Philly School Kids Learning That Rioting in Ferguson Unleashed Wave of Fake News

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By Emily Zanotti | 4:23 pm, March 16, 2017

Students in a west Philadelphia school district are getting lessons in how to stop what their instructors are calling “fake news.”

The “Mighty Writers West” organization, a non-profit that teaches children creative writing as an after-school program, is offering a class for kids called “Fake News Finders,” which they say will help kids separate “fact from fiction.”

Kids become “Fake News Detectives,” the instructors say, learning to find sources of information that are useful for their research and writing projects (the kids are ages 10-14, middle schoolers).

According to the program, they’re learning to separate information into a series of groups—”real news, propaganda, entertainment, advertising and publicity”—and what happens when writers confuse the groups.

The program’s instructors say that they are “decidedly non-political,” though the curriculum does “focus on current events.” The examples they gave local media, however, seem a bit more political than they’re willing to admit.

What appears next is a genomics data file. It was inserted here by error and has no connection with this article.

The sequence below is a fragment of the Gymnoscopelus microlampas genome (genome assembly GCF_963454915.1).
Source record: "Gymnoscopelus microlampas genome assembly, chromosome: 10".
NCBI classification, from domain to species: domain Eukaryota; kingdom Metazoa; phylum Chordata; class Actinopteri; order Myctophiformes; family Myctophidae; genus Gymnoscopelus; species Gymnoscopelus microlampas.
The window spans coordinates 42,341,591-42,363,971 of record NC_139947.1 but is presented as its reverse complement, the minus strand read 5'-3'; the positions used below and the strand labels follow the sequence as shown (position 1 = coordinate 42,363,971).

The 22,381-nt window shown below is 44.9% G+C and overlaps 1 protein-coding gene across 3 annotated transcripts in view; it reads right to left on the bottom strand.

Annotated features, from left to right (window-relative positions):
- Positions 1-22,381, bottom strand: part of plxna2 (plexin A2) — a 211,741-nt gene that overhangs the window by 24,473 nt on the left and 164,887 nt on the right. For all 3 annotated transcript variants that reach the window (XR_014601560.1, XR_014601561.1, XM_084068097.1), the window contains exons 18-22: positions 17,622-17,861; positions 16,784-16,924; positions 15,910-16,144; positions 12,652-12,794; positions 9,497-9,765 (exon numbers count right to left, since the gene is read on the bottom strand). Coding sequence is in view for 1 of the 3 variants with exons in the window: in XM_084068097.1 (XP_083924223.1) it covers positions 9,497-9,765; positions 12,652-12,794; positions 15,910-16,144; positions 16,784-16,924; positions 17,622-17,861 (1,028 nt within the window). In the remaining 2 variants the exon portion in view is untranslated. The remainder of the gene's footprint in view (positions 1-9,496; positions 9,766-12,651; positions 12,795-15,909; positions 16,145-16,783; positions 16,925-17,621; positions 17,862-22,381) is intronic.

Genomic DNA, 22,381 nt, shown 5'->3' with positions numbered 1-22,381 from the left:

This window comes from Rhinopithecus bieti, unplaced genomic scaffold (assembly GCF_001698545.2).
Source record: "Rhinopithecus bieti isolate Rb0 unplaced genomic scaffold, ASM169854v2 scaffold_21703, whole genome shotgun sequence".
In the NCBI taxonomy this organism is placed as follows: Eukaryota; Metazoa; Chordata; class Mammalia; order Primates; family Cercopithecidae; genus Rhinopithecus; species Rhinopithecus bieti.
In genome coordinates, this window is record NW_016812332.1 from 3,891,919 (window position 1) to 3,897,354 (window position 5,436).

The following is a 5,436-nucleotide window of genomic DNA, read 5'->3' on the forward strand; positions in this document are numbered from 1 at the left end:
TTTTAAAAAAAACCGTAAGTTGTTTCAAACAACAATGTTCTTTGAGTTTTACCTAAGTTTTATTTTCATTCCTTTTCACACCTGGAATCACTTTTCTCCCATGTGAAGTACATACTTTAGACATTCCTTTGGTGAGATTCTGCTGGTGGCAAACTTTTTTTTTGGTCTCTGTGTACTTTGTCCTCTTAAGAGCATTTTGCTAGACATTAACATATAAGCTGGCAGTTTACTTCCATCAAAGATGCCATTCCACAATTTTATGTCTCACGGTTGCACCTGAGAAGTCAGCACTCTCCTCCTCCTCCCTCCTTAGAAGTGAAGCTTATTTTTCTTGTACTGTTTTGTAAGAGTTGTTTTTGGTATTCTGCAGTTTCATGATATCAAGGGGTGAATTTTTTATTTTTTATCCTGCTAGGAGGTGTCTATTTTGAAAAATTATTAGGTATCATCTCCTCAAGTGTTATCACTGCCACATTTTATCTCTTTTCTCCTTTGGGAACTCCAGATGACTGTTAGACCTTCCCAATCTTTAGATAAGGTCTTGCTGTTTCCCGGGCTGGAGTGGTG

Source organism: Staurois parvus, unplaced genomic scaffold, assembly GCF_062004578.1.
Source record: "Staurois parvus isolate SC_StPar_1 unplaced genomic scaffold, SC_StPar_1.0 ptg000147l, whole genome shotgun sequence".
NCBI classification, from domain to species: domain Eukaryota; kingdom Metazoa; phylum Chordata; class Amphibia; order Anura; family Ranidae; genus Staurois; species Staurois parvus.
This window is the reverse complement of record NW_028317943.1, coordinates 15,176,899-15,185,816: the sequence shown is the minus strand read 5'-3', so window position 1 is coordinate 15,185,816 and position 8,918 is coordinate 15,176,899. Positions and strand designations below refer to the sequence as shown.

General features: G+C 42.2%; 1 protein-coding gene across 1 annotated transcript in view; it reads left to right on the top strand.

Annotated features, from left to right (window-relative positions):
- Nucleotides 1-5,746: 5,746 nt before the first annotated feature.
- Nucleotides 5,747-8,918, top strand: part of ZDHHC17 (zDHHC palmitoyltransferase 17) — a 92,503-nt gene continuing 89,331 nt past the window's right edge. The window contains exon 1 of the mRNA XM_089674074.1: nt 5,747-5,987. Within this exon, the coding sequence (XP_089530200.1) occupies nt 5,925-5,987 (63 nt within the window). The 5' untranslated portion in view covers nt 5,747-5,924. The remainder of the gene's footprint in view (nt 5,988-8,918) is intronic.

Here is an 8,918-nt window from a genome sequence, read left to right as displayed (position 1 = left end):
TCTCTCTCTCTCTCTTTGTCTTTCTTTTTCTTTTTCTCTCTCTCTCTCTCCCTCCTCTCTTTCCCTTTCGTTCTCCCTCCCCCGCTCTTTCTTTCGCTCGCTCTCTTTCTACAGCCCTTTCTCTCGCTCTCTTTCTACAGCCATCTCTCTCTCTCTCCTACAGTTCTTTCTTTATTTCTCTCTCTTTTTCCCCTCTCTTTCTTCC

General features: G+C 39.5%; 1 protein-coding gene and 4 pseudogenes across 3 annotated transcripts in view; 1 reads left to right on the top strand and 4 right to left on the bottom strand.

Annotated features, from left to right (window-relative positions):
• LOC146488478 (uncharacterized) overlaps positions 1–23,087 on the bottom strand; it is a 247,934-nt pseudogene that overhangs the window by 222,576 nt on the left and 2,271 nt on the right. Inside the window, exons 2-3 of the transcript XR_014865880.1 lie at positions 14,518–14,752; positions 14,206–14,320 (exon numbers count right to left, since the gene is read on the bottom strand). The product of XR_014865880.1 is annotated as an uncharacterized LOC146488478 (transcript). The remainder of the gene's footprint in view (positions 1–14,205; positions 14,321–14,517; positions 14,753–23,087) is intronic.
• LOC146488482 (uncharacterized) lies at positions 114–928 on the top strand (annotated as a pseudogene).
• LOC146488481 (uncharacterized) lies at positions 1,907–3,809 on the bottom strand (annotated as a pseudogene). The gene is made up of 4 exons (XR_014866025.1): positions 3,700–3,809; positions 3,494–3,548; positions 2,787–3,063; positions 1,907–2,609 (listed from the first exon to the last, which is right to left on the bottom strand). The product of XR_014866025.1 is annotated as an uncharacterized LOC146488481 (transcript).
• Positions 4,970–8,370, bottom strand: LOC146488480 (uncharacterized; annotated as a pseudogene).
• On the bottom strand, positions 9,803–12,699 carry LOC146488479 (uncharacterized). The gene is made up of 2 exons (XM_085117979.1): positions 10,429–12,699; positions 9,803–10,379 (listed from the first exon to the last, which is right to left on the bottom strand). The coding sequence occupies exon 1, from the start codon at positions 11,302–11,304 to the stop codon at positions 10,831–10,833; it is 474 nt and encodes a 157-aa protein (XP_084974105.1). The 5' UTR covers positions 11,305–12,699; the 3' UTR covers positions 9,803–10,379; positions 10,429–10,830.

The teachers pointed to Ferguson, Missouri, as a place that inspired a wave of “fake news,” contending that because one Twitter account posted pictures of looting and rioting there in the days after Freddie Gray’s death in Baltimore that weren’t authentic, that meant the incidents were probably fake news.

A cursory glance at “reputable” media from the days after Freddie Gray’s death indicates an uptick in violence at that exact time, with several shootings and arrests. It’s not clear whether the instructors used this to point out the difference between the Wall Street Journal and “people of Twitter.”

The students themselves also seem to demonstrate a strange tendency when it comes to fake news: they invoke Donald Trump. “If the president is spreading fake news, he might start a war,” said one student. “That would be very bad, because when he lies, we die.”

Perhaps it might be a good idea for parents to check in on their students’ extra-curricular activities—and whether they’ll need therapy, not just classes in avoiding certain news organizations.

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